Birds of Prey: And The Fantabulous Emancipation of One Harley Quinn (2020)

Without a doubt the person who sells this film is Margot Robbie as Harley Quinn. She is the star of the show who holds the whole film together (she does kind of have to be the star as she is the main character and all but still…). Margot Robbie portraying the infamous Harley Quinn is phenomenal, she was brilliant in ‘Suicide Squad’ and again in ‘Birds of Prey’. Her whole character is mesmerising to watch. She snaps from this unhinged villain to a trained psychiatrist during moments of the film which adds depth to her character and comedic contrast. Margot Robbie executes all the excellent elements of Harley Quinn to perfection on screen. Even the way she looks sells the character.

It’s hard to put into words a define plot to this film. This is where I thought it was a little weak and underwhelming. It revolves around Harley Quinn and others soon become significant main characters; including a police detective, a crossbow killer, Black Canary, a young thief and Roman Sionis (Ewan McGregor). If you’re a big DC fan or have seen the many other programmes, then the characters would make a lot more sense and reflect your known knowledge of the comics. However, if you’re like me and started watching ‘Arrow’ and got bored, or the first ‘Flash’ episode was too over the top, then you’re just watching for Harley Quinn and the film by itself. The plot then becomes loose which is not really heading anywhere as a lot of character backgrounds suddenly crash into one.

Birds of Prey 2

Basically, Harley Quinn and The Joker have broken up. Harley now realises her protection in Gotham City has been lost and instead she’s wronged a lot of people who now want revenge on her. The way this is shown on screen is so fun and stylistic with bursts of colours and quick flashback explanations. Meanwhile, we follow Roman Sionis (the dominant villain of the movie) in his murderous ways as he searches for a diamond, which becomes lost and hunted for. A crossbow killer is involved in the story too, although her acting wasn’t great. It is kind of random at why Harley is involved in the whole fiasco, but she’s adored on screen, so I didn’t hate it. On the other hand, I don’t like when a supernatural element is randomly chucked in at the end – it does irritate me (you’ll know what I mean when you see the film). Finally, the moment in the trailer of the women banding together is a brilliant fight scene of screen (even if it is right at the end), of course Harley Quinn’s final action-packed scene is perfectly set in an amusement park.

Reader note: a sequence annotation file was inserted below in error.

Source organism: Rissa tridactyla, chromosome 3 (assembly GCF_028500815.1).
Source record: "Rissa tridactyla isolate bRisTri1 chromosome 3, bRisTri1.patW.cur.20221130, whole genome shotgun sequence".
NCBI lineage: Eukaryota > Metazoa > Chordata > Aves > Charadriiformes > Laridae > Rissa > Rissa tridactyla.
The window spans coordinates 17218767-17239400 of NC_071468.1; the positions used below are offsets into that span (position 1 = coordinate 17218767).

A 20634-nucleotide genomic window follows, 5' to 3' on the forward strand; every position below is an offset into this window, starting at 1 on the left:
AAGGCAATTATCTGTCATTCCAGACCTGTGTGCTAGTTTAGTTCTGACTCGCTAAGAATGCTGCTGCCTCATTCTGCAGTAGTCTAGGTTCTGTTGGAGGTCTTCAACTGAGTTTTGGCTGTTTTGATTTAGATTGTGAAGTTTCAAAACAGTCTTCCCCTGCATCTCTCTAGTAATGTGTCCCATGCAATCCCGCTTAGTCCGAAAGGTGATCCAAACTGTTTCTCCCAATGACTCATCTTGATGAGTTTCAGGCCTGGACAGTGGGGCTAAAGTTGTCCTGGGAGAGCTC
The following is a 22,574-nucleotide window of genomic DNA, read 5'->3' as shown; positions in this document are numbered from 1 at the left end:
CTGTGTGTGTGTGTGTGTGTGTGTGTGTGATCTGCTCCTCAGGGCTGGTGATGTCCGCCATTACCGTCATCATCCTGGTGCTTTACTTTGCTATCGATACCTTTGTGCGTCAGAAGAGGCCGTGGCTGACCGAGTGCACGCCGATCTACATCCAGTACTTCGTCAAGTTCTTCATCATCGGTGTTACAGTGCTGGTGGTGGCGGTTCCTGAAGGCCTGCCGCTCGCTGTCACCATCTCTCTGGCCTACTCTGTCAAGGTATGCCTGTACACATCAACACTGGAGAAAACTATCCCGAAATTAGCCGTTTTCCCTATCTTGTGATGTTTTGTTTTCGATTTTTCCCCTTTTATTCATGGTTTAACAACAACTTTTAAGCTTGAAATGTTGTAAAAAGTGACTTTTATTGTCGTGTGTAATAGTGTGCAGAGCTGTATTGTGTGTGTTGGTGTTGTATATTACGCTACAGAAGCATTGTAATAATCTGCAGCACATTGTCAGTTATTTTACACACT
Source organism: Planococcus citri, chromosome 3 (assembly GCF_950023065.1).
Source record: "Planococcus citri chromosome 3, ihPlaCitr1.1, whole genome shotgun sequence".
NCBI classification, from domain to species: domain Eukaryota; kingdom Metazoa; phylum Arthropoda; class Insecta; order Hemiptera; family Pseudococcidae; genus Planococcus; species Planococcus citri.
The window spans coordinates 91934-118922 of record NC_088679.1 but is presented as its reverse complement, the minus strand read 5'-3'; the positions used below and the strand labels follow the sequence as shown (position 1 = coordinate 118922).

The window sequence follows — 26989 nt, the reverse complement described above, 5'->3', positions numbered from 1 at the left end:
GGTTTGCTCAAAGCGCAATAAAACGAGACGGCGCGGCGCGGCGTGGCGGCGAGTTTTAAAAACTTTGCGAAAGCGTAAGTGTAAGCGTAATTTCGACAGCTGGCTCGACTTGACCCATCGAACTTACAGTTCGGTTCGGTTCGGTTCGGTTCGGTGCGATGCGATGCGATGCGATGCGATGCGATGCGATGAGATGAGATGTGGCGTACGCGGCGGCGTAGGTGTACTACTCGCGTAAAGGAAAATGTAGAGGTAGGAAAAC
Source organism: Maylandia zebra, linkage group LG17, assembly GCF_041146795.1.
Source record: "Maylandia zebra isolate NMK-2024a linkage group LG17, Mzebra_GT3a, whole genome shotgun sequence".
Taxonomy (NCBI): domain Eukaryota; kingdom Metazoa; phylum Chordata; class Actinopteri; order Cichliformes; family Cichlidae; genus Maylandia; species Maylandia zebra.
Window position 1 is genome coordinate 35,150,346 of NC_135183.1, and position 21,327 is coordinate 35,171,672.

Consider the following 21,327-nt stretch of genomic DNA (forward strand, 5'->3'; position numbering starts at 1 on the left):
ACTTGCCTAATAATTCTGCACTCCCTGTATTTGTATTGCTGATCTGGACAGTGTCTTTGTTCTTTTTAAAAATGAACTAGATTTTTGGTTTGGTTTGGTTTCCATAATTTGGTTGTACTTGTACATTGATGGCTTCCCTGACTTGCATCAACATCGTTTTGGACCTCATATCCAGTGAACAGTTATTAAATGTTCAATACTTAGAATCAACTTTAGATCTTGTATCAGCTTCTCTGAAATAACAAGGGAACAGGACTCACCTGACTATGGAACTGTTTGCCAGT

The entire film is narrated by Harley Quinn herself, at times she even looks at the camera to the audience. I did like this stylised choice; however, it is a lot of talking. The narration is throughout the entire film and there isn’t a lot of time without it. It does, again, put Harley Quinn at the centre of the film as she’s telling us the story. Furthermore, towards the beginning of the film, the timeline is not linear, instead it bounces around – the narration is the sole reason for understanding the changes in time.

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Overall, I did enjoy the film. Did I think there would be a stronger plot? Yes. But was it still enjoyable due to Harley Quinn? Yes! I’m not going to say this is a ground-breaking film of cinematic history because it is far from it. Nevertheless, there are a lot of action-packed scenes and empowering women moments; although many of them weren’t Harley’s moments surprisingly. She is funny in her own crazy way and she’s a lot of fun to watch.

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